5 Things To Teach Your Kids About Money

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Help your little ones to build good money sense and be sensible with cash.

We all know that one of the most important influences on children’s behaviour is their parents. Children watch their parents, learn from them, and copy their behaviours. So as a parent, it’s important to be a positive role model where money is concerned. Other than the fact it doesn’t grow on trees, here’s a few important things parents should teach their kids about money.

Teach them how to earn it

Kids need to have a little of their own money if they’re going to be truly able to understand how to use it sensibly. So give them some pocket money each week, but have them earn it – don’t just hand it over!

  • This way you’re helping kids understand the link between work and income.
  • Give kids a little list of tasks they’re expected to do each day, such as:
  • putting their dirty clothes into the wash
  • helping sort and put clean laundry away
  • setting and clearing the table
  • bringing in the mail
  • walking the dog
  • putting the bins out

Explain that they’ll lose some (or all!) of their weekly pocket money if they don’t hold up their end of the deal and do their jobs.

Teach them how to save it

  • From a very young age, explain to kids the importance of saving a little bit of your money each week – even if it’s only the tiniest amount.
  • Use a piggy bank so children can touch and count the coins.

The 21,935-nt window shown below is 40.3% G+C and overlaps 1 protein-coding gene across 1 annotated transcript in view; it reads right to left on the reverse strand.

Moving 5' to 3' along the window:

• Explain how adding a little each week makes their savings grow.
  • Talk about the sort of things they might like to save up for.

Teach them how to bank it

Here’s where the value of them earning their own pocket money can be realised.

  • Set up a bank account for your kids and as their piggy bank fills up, make the trip to the bank an exciting event.
  • Show your kids how they can progressively bank their money and watch their balance grow across the year.

Teach them how to spend it (sensibly!)

  • Explain what you are doing as you purchase items.
  • Involve the kids in writing the weekly grocery shopping list and have them help you do your weekly shop.
  • Teach them how to read price tickets, and hoe to identify which product is the best value for money. Involve them in deciding which brand or package size to buy.
  • If you have a budget and you’re happy to involve them, show the kids how you keep track of the money coming in, and how you pay your bills.

Teach them that making money takes patience!

  • Make sure children understand that their pocket money is for their purchases when they want a special new treat or toy.
  • This way, if they have their eye on a more expensive item they will need to learn the patience and discipline of waiting as they save up for it.

Sure, you don’t want your kids stressing and worrying about money. But it is important for them to be aware of the cost of things, and the difference between needs and wants. Kids need to understand that the rent and bills have to be paid before there’s any chance of a shopping trip for toys and treats.